If you’ve never heard the horror stories of the 2010 Fool’s Gold race, I urge you to start poking around the internet for photos and race reports. The mud on course is a special type of wonderful- when it gets wet, it turns into liquid sandpaper. It destroys any moving bike parts it touches. So, when I saw the cloud, I decided that I needed to HTFU and get through the Bull Mountain part of the course ASAP so that I could avoid the worst case scenario.
When I arrived at the aid station at the base of the Bull loop, there were ambulances. I didn’t think much of it, but as I was filling bottles & having a snack, I caught wind of a guy who had wrecked, broken his pelvis, and been laying out there with paramedics trying to reach him for several hours (Bull Mountain isn’t really hard, tech-wise, but it’s got some sketchy downhill spots that can eff you up big time). As I started the climb, I realized that the timing of the guy’s wreck was just right for when Ryan passed though. I started envisioning Ryan wrecking and breaking his pelvis. Then, it started to rain.
I was in “chase down the guy with a broken pelvis” mode. I made it to the top of the mountain and started to pick my way down. I was rolling along at a good clip (not edge-of-control fast, but not holding back, either- maybe about 10-15mph?), when I rolled over some off-camber roots. Before I could even register the noise of a sliding front tire, I was flailing through the air and watching the ground approach my body at a high rate of speed. My right knee whacked into the base of a pine tree, and the rest of me landed on various other roots and ground-bound objects.
(That’s all I could think for about a minute)
I thought I’d broken my knee on the pine tree. Blood was already running out from under the mud on my knee and shin, and it hurt to wiggle my toes inside my shoe. I poked around on my torso to make sure that my ribs felt intact. When none of them hurt, I decided to get up and get back on the horse. My right bar-end had twisted itself straight up, so it took me a minute to fish my multi-tool out and re-position it. Luckily, the bike was OK. I was hurting.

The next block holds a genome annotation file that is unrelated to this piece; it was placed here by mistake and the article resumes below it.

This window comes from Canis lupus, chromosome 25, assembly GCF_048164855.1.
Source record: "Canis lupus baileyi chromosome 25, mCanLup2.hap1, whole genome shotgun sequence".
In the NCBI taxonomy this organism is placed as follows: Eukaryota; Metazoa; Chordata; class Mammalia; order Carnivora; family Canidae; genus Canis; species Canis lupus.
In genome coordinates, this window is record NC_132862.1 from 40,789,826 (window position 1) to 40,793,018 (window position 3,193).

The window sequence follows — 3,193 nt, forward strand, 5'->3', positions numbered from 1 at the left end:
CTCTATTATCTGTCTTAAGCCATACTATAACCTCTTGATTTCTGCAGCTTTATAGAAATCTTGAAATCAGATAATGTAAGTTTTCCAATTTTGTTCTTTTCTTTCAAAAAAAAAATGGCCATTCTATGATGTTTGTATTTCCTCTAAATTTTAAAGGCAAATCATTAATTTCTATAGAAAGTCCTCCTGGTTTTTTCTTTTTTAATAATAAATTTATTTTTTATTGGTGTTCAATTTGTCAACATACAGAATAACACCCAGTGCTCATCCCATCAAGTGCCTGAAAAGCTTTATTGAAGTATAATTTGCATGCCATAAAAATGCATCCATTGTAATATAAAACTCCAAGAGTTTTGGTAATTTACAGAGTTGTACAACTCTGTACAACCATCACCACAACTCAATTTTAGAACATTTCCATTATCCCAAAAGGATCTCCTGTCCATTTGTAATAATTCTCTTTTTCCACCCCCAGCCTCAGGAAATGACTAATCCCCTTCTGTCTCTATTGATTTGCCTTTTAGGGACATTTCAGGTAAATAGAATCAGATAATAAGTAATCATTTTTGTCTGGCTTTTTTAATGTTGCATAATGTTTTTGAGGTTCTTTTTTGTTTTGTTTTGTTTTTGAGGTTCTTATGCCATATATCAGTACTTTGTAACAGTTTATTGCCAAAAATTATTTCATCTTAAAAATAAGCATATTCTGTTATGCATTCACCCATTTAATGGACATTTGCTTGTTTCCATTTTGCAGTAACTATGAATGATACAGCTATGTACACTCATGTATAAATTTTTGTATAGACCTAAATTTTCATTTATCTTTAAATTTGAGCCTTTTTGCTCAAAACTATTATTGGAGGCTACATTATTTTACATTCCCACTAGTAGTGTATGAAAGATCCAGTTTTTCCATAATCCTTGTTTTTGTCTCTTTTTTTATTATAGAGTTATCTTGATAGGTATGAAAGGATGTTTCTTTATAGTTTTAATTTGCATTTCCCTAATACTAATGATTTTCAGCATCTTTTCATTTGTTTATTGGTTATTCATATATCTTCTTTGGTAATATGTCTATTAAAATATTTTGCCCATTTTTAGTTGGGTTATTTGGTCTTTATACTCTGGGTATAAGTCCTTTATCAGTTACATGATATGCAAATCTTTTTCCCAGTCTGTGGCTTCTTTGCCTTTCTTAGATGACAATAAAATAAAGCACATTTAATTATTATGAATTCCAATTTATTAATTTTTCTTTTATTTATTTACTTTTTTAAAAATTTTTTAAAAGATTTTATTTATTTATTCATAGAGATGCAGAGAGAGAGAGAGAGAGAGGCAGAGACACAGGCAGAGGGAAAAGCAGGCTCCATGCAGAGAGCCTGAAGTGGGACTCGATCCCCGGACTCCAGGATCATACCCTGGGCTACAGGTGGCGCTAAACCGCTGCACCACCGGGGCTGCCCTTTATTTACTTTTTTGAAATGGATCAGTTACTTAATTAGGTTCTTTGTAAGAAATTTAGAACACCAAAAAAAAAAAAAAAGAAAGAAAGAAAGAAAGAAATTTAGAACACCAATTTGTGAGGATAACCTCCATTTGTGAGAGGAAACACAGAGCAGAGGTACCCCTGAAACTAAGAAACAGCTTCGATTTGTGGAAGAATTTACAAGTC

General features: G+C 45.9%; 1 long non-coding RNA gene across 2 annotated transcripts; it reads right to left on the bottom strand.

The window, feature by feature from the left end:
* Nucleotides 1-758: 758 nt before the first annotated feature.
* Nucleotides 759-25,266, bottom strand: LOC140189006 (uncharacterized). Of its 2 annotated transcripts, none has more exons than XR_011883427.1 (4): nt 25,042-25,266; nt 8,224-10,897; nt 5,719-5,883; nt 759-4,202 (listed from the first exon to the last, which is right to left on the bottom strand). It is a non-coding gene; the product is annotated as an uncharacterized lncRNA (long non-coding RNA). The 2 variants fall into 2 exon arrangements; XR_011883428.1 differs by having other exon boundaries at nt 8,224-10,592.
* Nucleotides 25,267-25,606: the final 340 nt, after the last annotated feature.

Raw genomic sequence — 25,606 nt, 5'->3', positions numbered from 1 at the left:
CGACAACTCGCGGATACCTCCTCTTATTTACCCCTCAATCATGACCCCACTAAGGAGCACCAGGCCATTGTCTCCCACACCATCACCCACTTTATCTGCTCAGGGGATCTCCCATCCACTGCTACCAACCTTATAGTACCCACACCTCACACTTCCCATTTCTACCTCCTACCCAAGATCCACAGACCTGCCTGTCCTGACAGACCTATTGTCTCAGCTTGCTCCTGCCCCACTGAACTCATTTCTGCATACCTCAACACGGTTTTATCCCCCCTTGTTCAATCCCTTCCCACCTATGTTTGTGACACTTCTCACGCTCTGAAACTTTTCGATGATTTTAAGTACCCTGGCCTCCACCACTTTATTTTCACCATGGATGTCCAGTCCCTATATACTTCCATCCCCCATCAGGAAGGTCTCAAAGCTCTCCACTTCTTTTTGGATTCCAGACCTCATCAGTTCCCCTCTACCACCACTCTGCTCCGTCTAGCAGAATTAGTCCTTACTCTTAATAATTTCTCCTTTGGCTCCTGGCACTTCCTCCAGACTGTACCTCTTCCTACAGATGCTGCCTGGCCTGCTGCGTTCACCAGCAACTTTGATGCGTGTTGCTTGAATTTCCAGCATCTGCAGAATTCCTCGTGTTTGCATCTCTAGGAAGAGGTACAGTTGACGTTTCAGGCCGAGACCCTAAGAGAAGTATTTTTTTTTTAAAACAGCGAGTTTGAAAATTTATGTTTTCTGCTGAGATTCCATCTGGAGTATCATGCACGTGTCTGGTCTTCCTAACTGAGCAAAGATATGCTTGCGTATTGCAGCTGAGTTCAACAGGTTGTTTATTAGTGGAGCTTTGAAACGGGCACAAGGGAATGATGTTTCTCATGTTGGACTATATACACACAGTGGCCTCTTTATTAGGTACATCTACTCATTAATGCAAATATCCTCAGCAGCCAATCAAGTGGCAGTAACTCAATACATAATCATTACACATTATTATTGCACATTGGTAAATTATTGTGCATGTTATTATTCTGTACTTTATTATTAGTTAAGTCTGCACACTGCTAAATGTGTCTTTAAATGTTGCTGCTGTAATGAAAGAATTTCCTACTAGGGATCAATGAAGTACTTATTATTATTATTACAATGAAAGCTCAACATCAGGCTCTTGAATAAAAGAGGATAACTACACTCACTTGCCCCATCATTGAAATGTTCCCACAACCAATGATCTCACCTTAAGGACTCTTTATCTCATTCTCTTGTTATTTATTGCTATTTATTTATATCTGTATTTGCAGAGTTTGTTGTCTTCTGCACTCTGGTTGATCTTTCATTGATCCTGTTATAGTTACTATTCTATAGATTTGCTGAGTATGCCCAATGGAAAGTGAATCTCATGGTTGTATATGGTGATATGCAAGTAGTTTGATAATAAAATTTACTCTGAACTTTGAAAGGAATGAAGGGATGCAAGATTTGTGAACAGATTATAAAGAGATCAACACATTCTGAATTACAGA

Eventually, I caught up to the guy who had wrecked. He was being gurney-ed out, and a train of about 4 guys was pushing bikes behind him. I saw a bike the same color as Ryan’s (it’s an odd blue-ish turquoise that’s not very common) and my heart made it nearly to my toes before I realized the fork was white and the guy in the stretcher was balding. I made my way around the procession and finished the last mile or so to the aid station.
The next section of trail is slightly downhill and lots of fun, so it helped get my head back on right. My knee was aching, but I figured it’d hurt just as badly whether I went fast or slow. I finished the last 15 miles back in my “groove.” I ended up coming in about 9 minutes behind Brenda with 9 hours & 1 minute. Fourth place, and, surprisingly to me, good enough for 5th in the NUE series.
Here’s the post-race interview. It’s long and full of inside jokes and innuendo, but it’s also the only one I’ve done following more than one post-race beer. Enjoy:
Watch more video of 2012 Fool’s Gold 100 NUE Series Final on thom.cyclingdirt.org
It’s not often that I let my head get to me during a race. It gets to me during 100s. Shorter races, I can destroy myself. I can ride outside myself and find new levels of pain and enlightenment. Through this season, I’ve realized that 100 mile races, for me, are an exercise in boredom and extended fatigue. My future in racing is not in the 100 mile distance. I’m OK with that. I’m glad that I gave them a hard run and figured out that my strengths lie elsewhere.
What’s next? (other than a break from training while I take on LasVegas and Interbike) a few beers, a couple of late season regional XC races, and prep for Cyclocross.